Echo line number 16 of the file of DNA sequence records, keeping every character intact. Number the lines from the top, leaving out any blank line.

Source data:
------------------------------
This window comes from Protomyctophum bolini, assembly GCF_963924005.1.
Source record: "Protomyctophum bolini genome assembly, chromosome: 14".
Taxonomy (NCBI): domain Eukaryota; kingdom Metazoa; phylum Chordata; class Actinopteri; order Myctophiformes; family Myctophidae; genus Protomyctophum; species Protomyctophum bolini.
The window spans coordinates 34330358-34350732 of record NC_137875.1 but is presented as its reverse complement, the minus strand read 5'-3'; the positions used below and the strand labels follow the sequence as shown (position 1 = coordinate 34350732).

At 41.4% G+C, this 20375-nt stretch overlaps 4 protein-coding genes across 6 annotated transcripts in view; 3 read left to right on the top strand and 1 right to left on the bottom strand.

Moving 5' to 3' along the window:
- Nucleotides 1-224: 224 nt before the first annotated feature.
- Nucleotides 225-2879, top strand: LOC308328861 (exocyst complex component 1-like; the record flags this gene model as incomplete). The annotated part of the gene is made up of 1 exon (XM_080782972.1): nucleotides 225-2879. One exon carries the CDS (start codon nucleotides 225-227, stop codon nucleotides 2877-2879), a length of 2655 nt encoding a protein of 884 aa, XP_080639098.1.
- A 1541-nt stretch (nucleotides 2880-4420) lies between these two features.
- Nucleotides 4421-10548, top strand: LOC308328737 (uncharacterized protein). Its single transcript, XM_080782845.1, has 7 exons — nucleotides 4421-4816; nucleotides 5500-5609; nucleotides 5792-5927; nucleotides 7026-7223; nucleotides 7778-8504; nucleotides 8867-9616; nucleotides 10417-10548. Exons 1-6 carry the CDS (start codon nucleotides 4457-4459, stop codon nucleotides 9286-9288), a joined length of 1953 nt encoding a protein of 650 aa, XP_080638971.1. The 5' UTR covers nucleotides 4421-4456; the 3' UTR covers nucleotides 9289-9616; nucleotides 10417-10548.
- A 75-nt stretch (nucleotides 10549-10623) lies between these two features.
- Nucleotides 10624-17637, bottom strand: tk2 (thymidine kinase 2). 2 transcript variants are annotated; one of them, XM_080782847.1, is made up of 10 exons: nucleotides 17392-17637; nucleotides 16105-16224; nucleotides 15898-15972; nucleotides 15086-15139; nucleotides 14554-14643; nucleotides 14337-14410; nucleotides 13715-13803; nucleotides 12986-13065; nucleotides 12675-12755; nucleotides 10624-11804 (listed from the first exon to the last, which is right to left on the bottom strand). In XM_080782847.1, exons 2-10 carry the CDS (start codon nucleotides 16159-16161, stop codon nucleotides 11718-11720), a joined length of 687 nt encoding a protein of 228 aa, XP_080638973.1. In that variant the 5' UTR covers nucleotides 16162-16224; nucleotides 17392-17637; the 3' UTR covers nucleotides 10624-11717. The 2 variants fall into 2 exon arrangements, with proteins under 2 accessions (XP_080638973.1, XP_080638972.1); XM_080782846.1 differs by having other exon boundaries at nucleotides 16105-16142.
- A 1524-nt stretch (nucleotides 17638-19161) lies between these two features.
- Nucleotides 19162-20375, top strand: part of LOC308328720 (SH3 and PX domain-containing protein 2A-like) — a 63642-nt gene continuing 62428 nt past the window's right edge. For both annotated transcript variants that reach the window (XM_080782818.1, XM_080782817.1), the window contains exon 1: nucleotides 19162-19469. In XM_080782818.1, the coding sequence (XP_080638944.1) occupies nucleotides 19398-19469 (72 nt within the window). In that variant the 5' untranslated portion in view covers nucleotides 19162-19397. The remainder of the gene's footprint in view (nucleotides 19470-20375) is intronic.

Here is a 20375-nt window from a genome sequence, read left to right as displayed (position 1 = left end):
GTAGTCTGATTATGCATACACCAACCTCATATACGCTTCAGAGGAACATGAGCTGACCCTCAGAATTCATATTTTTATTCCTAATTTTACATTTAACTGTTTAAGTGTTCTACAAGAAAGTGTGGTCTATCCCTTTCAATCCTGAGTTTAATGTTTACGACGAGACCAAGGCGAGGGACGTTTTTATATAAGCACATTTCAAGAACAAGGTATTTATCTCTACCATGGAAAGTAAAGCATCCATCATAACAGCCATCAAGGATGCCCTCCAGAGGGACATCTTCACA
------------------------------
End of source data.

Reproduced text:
GTAGTCTGATTATGCATACACCAACCTCATATACGCTTCAGAGGAACATGAGCTGACCCTCAGAATTCATATTTTTATTCCTAATTTTACATTTAACTGTTTAAGTGTTCTACAAGAAAGTGTGGTCTATCCCTTTCAATCCTGAGTTTAATGTTTACGACGAGACCAAGGCGAGGGACGTTTTTATATAAGCACATTTCAAGAACAAGGTATTTATCTCTACCATGGAAAGTAAAGCATCCATCATAACAGCCATCAAGGATGCCCTCCAGAGGGACATCTTCACA